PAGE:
Soil and Agricultural Land Use
There are four (4) major soil associations in the district. These are;
• The Kumasi-Offinso Compound Association
• The Boamang-Suko Simple Association
• The Adujamso - Bechem Simple Association
• The Bekwai - Oda Compound Association
The Kumasi- Offinso Association comprises of Kumasi and Offin series and is developed from Cape Coast granite complex. They are suitable for both tree and arable crops. The Boamang-Suko Association has medium textures and is fairly low in nutrients. They have good characteristics for plant growth. Both soils are suitable for tree and arable crops such as oil palm, cocoa, citrus, plantain, maize, cassava and vegetables.
The Adujamso-Bechem Simple Association is developed from voltaian sandstone and is well drained and permeated. This is suitable for the cultivation of crops such as yam, cassava, maize, vegetables among others. The Bekwai-Oda Compound Association is deep and well drained and is similar to that of the Kumasi-Offinso Compound Association and is suitable for both tree and arable crops.
Impact of Human Activities including farming and bushfires
The activities of timber firms and chainsaw operators in the forest reserves have altered the natural environment considerably. The economic trees have been rapidly depleted. The slash and burn method of farming coupled with the perennial bushfires have also destroyed the ecosystem. Besides the forest cover, microorganisms in the soil have also been destroyed thereby rendering the lands quite infertile. This would invariably affect the water cycle. It has also led to the warming of the micro-climate and the altering of the rainfall pattern.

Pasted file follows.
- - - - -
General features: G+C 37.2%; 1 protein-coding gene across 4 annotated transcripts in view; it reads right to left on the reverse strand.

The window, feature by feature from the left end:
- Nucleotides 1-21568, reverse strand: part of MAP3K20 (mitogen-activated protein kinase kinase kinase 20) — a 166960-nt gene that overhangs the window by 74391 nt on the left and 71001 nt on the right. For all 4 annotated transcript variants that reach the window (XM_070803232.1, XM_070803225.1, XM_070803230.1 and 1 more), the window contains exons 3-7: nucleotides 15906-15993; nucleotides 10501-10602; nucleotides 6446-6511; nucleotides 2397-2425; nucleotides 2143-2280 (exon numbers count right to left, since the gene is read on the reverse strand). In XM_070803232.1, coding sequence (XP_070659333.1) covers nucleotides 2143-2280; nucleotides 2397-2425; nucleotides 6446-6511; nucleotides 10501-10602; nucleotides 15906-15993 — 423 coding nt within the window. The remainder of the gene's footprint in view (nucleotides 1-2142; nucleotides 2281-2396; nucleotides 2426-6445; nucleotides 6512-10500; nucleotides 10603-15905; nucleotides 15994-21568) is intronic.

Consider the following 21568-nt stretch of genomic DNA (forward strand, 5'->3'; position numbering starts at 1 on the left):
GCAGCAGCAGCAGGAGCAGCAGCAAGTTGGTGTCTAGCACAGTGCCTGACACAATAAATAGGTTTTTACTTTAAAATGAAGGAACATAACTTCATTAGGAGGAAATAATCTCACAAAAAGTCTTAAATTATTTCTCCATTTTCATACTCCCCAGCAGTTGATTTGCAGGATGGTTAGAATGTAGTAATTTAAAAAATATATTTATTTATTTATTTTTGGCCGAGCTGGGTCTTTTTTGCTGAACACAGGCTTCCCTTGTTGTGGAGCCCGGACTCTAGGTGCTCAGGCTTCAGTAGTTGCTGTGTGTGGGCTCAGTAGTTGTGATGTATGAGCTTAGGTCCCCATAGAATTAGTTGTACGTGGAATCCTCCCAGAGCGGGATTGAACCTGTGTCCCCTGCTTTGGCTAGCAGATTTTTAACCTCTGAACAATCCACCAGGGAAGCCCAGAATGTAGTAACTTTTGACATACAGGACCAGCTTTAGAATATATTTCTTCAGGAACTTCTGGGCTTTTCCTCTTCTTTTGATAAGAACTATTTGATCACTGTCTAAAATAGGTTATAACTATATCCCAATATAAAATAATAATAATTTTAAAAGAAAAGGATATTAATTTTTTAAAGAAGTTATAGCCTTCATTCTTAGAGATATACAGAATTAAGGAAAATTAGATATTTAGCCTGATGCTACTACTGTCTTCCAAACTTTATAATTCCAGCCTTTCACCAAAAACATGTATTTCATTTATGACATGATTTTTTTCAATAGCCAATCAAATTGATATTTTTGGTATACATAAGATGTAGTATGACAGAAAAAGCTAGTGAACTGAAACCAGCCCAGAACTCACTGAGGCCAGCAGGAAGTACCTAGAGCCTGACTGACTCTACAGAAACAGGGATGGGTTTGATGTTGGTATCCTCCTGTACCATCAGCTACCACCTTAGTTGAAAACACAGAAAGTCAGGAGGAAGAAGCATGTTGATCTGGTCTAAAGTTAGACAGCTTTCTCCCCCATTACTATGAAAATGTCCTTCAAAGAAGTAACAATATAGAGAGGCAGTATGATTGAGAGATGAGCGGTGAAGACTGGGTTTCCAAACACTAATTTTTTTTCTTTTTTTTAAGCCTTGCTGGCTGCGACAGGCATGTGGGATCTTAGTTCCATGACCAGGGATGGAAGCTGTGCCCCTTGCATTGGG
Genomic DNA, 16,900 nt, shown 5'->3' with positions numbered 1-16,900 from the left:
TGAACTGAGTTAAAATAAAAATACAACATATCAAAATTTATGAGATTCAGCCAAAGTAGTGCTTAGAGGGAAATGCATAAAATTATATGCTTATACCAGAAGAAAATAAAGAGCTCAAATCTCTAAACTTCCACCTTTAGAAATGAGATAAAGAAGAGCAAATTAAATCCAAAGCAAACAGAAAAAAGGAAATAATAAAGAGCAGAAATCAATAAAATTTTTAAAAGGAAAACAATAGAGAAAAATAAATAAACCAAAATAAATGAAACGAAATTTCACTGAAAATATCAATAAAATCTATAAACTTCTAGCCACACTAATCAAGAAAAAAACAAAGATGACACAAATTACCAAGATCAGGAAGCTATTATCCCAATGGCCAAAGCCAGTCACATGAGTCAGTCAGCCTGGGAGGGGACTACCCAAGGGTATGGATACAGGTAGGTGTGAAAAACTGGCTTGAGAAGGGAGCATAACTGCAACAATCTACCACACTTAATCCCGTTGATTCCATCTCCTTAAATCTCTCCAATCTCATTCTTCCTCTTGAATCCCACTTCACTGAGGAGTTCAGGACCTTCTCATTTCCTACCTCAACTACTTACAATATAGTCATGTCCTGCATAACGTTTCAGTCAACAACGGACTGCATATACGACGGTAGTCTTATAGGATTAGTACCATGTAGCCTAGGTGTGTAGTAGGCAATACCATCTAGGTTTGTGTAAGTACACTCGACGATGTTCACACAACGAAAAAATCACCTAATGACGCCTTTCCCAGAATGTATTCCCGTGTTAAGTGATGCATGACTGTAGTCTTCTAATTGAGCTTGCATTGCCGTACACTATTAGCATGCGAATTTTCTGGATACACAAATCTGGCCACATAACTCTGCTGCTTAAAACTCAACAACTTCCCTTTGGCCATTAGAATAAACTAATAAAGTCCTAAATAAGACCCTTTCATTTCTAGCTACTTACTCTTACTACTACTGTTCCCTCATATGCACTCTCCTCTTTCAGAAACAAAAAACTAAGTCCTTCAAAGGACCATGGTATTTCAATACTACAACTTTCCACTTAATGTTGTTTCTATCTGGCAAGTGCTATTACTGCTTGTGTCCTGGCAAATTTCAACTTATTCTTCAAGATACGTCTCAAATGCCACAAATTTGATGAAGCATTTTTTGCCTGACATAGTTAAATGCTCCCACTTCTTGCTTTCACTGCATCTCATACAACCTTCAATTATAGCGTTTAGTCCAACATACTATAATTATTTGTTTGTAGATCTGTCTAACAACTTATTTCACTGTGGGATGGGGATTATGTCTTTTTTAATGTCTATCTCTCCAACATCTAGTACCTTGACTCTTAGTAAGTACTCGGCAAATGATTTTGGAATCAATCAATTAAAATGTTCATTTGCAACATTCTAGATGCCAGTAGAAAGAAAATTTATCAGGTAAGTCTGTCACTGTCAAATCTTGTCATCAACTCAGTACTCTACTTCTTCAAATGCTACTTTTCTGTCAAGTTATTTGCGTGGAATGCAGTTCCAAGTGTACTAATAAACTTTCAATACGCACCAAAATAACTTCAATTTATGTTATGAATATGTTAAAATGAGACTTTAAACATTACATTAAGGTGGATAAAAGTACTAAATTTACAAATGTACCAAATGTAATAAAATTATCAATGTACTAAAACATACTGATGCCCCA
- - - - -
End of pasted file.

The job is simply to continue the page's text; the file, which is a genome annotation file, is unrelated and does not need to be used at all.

The once forest belt has witnessed the creeping in of the savannah mainly due to bushfires. The only notable savannah was around Amponsakrom, Gyamankrom, Adaankwanta, Asuafo and Apenten in the Nsenoa area. Bushfires are very conspicuous in Akomadan, Nkenkaasu, Darso, Kobreso, Asempanaye and Nsenoa areas. These were all once serious cocoa growing areas, but the perennial bushfires have made it impossible for farmers to replant their cocoa farms after the 1983 Bushfires that almost swept across the length and breadth of the country.
Another impact of human activity on the environment is the uncontrolled and improper application of fertilizer and agro-chemicals. The effect is that all the rivers and streams in the district have been contaminated. There is also a Sand winning activity at Darso. Even though the effect has not yet been noticed, it is worth putting in some restoration measures before it gets out of hand.